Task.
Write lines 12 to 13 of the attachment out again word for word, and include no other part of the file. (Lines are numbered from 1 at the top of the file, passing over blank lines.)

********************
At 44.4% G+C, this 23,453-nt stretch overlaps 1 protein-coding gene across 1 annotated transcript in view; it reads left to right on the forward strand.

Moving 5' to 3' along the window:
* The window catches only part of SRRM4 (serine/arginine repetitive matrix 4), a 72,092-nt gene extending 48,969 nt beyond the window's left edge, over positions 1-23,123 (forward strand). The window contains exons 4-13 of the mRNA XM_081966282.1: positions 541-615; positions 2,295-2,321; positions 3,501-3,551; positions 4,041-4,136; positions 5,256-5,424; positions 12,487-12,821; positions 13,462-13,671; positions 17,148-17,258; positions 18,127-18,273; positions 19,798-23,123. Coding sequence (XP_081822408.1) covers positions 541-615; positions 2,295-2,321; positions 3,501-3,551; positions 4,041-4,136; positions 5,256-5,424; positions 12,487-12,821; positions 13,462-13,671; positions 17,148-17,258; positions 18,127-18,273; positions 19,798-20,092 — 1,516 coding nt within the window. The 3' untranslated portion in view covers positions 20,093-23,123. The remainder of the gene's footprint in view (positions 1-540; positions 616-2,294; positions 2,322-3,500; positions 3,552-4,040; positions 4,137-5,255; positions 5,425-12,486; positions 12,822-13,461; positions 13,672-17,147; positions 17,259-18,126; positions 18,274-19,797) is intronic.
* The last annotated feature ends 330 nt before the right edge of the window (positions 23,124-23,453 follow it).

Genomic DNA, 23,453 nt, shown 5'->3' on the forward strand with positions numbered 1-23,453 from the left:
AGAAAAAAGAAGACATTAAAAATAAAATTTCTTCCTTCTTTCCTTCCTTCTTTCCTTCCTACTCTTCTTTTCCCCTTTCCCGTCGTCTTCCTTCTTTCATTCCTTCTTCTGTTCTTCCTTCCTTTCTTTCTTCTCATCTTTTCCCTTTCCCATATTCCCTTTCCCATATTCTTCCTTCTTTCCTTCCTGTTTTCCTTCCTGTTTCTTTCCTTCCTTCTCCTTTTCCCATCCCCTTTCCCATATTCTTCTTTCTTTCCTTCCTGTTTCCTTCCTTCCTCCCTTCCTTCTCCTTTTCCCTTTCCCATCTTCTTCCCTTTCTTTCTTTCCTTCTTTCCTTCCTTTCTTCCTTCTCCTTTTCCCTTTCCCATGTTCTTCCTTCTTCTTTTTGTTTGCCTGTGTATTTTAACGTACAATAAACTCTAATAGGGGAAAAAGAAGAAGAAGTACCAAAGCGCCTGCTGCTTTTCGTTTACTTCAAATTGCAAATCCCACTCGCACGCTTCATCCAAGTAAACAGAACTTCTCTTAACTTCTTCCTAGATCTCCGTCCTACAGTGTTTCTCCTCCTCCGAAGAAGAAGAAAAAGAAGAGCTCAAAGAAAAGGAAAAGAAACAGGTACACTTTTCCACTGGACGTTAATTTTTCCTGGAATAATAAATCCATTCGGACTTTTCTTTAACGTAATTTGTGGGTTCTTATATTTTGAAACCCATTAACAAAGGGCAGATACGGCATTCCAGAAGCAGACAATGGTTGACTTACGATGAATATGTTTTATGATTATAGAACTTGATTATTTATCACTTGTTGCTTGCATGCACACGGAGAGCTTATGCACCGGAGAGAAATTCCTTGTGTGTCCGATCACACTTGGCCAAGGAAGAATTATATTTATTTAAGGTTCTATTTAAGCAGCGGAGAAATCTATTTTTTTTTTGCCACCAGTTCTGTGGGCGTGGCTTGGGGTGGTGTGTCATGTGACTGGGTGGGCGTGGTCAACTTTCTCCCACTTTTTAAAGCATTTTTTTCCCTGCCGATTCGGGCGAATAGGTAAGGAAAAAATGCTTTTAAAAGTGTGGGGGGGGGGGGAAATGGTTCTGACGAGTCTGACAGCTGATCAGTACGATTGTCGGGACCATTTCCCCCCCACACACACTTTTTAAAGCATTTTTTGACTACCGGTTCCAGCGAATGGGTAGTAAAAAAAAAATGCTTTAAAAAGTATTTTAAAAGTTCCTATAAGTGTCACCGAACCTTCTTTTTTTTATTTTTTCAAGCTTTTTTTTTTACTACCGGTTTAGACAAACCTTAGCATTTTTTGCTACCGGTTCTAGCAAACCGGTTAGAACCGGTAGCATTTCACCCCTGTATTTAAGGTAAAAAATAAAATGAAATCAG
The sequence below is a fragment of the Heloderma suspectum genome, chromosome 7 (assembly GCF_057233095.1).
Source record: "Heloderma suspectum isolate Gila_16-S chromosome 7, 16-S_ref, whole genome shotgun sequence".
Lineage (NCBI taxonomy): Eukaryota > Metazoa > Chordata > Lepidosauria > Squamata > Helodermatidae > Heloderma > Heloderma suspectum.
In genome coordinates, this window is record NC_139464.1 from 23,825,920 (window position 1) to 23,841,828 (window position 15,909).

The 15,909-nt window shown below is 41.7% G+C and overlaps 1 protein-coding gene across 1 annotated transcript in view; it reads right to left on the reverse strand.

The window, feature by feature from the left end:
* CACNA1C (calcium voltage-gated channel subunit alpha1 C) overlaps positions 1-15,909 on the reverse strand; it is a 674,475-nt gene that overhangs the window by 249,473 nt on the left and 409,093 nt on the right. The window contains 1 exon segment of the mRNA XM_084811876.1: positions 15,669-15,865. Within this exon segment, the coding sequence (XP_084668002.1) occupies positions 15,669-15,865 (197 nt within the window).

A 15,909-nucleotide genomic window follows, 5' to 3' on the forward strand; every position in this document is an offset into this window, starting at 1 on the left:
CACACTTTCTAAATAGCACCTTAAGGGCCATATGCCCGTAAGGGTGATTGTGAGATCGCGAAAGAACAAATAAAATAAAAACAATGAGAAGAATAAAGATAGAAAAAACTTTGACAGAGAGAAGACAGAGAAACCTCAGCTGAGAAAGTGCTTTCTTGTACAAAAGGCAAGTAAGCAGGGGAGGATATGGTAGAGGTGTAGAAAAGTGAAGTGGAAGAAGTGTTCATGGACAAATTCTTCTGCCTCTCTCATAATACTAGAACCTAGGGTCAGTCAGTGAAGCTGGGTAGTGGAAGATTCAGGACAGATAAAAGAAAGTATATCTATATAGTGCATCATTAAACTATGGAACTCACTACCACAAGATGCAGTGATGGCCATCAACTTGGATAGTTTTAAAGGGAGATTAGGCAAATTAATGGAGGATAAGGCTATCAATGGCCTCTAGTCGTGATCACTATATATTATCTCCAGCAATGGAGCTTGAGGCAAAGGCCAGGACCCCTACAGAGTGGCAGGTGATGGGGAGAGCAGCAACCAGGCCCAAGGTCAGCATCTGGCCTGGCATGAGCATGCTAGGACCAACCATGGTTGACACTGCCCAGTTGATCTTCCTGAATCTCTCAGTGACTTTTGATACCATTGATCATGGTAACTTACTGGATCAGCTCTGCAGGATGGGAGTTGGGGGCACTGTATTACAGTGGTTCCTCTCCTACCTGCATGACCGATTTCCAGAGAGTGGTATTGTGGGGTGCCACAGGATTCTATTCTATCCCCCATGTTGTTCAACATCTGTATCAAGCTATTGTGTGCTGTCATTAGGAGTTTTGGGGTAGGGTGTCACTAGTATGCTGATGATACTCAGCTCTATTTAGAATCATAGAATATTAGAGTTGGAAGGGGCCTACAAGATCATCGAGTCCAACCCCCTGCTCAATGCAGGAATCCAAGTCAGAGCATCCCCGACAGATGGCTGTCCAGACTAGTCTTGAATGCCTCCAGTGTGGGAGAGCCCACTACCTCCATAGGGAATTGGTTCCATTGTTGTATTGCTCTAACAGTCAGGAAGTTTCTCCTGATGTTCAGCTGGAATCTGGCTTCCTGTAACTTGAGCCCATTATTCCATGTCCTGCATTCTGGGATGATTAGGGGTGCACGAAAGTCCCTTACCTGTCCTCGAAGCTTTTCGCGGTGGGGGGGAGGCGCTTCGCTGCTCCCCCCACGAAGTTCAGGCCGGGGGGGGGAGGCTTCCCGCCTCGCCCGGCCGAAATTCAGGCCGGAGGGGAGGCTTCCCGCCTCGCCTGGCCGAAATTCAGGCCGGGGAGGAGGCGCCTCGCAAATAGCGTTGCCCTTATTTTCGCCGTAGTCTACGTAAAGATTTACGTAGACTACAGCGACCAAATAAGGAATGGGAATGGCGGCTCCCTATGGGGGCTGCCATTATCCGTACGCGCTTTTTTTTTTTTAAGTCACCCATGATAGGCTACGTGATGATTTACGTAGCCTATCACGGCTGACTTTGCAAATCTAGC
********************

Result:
The window, feature by feature from the left end:
* CACNA1C (calcium voltage-gated channel subunit alpha1 C) overlaps positions 1-15,909 on the reverse strand; it is a 674,475-nt gene that overhangs the window by 249,473 nt on the left and 409,093 nt on the right. The window contains 1 exon segment of the mRNA XM_084811876.1: positions 15,669-15,865. Within this exon segment, the coding sequence (XP_084668002.1) occupies positions 15,669-15,865 (197 nt within the window).